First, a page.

Within the industry there is a sparse number of unrestricted innovators; movers and shakers who sharpen ideas into tools, build relationships with their peers, gain unwavering momentum, and then spearhead a movement to turn the imaginary into the tangible. And it’s certainly not everyday we get to sit down with one of these go-getters.
Paul Saarinen is one of those people, and a fortuitous turn of events put us next to him at a coffee table for an hour. With an enthusiasm for seemingly everything — from social media to genetics — and a genuinely friendly persona, Paul immediately gives the impression of a guy who loves creating.
Innovator by nature and marketing pioneer by trade, Paul has shared his digital strategy and data analysis prowess with the Minneapolis ad scene for almost 15 years. And then, in July 2012, he founded the company whose name would later grab our attention in a Wired featurette. The company is Miinome (pronounced MEE-nohm), and their focus is your genetic data.
The basic premise? Banking on almost invaluable marketing potential, Miinome will eventually offer a free gene sequencing service to consumers and a promise of its safe storage on a secure platform. Then, the same consumers get to allow or deny the release of their DNA information to research institutions and businesses.
Prior to Miinome, the genetic e-commerce biz revolved around a few companies who, for about a hundred dollars, would send you a plastic tube to spit into which they’d collect, analyze, and then post your results online. Once you have a summary of your heritage, ancestry, or genetic inclination toward a small selection of health problems, you can…err, what can you do?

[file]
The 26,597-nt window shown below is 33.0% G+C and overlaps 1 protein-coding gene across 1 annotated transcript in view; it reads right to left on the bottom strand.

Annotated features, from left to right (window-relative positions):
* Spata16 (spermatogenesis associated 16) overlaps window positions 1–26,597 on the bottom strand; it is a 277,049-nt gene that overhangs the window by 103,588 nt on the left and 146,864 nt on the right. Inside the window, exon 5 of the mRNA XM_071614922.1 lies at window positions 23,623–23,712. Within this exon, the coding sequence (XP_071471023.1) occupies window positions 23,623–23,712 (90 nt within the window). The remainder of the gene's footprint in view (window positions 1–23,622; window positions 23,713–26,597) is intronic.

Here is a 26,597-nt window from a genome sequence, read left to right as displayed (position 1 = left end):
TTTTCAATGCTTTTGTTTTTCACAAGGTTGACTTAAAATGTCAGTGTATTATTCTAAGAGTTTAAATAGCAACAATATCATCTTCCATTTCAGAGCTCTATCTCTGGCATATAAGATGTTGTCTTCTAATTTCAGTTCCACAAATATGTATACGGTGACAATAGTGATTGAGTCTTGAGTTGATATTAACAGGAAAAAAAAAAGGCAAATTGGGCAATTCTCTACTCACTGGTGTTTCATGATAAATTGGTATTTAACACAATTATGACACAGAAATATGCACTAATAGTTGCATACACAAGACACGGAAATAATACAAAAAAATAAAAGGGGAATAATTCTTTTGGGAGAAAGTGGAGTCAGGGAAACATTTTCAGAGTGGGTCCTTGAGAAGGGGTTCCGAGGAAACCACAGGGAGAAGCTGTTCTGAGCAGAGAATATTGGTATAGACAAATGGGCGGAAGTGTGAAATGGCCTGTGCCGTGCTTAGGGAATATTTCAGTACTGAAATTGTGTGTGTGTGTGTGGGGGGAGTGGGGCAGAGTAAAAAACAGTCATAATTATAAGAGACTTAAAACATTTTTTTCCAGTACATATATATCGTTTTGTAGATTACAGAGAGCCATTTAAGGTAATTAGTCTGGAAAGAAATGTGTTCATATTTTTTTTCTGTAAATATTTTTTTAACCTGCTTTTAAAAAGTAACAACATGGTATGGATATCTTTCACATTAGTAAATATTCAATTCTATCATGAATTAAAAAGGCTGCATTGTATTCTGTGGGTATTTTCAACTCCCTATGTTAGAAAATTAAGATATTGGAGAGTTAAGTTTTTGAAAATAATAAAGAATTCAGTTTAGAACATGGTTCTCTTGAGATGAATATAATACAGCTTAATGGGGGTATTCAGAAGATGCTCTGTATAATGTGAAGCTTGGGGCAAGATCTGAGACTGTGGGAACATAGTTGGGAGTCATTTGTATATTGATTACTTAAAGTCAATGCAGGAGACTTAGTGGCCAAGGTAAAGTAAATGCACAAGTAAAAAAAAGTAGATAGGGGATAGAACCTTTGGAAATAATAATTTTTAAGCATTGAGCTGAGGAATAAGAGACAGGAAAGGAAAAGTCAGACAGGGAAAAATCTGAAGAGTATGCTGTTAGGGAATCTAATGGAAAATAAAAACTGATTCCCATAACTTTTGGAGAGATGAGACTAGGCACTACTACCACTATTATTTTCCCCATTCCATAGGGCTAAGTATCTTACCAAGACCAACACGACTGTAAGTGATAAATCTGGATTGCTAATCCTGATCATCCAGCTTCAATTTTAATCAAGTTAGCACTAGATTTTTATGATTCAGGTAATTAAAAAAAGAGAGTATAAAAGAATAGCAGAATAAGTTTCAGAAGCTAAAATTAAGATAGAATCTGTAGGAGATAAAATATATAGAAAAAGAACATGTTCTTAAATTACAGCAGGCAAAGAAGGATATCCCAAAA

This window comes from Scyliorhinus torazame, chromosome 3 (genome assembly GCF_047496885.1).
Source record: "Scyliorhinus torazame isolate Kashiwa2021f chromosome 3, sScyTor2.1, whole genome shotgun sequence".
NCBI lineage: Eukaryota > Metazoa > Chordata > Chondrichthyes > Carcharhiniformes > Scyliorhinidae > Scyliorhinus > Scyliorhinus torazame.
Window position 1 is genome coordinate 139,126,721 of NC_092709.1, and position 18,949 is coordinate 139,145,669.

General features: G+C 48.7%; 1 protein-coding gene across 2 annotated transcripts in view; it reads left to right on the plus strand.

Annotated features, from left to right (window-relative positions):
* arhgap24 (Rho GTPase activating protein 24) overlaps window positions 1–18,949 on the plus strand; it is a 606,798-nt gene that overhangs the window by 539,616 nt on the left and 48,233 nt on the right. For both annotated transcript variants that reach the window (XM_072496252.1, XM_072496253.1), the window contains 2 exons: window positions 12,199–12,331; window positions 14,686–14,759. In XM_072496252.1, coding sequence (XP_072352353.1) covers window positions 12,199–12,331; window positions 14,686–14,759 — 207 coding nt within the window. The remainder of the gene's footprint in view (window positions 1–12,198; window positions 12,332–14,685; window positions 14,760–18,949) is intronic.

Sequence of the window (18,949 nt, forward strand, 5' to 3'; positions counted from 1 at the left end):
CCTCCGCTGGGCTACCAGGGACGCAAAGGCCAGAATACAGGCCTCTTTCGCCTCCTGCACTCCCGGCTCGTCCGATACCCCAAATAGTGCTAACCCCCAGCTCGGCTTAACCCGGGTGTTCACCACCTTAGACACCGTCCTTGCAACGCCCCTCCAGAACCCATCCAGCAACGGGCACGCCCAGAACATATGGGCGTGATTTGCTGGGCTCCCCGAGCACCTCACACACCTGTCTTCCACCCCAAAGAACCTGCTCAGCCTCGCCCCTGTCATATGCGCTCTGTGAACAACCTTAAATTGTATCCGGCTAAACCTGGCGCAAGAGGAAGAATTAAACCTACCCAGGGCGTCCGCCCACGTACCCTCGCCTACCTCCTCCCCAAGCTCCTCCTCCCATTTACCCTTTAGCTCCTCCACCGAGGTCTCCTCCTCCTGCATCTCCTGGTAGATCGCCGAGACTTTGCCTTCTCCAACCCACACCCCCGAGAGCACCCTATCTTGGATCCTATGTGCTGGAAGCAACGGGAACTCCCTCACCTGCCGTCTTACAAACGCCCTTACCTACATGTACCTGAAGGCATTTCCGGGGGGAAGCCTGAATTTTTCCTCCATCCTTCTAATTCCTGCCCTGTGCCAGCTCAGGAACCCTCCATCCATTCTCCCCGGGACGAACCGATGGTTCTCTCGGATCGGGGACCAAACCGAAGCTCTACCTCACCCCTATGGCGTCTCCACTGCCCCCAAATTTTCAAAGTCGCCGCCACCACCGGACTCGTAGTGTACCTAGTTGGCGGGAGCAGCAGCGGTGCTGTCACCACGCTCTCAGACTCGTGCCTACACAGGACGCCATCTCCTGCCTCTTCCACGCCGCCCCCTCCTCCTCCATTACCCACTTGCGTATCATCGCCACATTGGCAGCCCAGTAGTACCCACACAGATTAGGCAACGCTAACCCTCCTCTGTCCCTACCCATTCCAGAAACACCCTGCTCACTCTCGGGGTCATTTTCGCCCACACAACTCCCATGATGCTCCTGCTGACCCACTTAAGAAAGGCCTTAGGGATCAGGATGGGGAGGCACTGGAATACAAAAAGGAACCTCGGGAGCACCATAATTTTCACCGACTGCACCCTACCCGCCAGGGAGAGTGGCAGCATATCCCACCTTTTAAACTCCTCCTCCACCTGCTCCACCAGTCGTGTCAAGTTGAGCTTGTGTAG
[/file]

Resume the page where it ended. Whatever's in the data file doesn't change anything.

And that’s where Paul’s innovation came into play. Miinome is breaking ground on two fronts: first, by giving you access to what may be the most personal thing you own (your genome sequence), and second, by giving you a number of applications for it once you have the information. Using the supply and demand model, for example, Miinome can determine the price of each trait, like balding or hypertension. Consequently, the leading thinning hair shampoo or health food outlet will pay that price to Miinome for that specific trait through the platform.
And while being hyper-targeted for an anti-balding shampoo ad may not sound like everyone’s cup of tea, Miinome guarantees that members get to decide what information is made available and for what ends. With a focus on individual information ownership, Miinome is always opt-in and goes to great lengths to protect user data. This is a code that even Miinome’s predecessors didn’t share, as users rarely had a say as to which research projects their DNA was contributed.
In an age where the online presence I’ve poured so many hours into creating is in fact owned primarily by Facebook, Twitter, Google, etc., Paul and Miinome returning to consumers what indelibly belongs to them: genetic identity.
Miinome may turn out to be the most cutting-edge advance in marketing, but it is definitely the icebreaker for the information ownership conversation.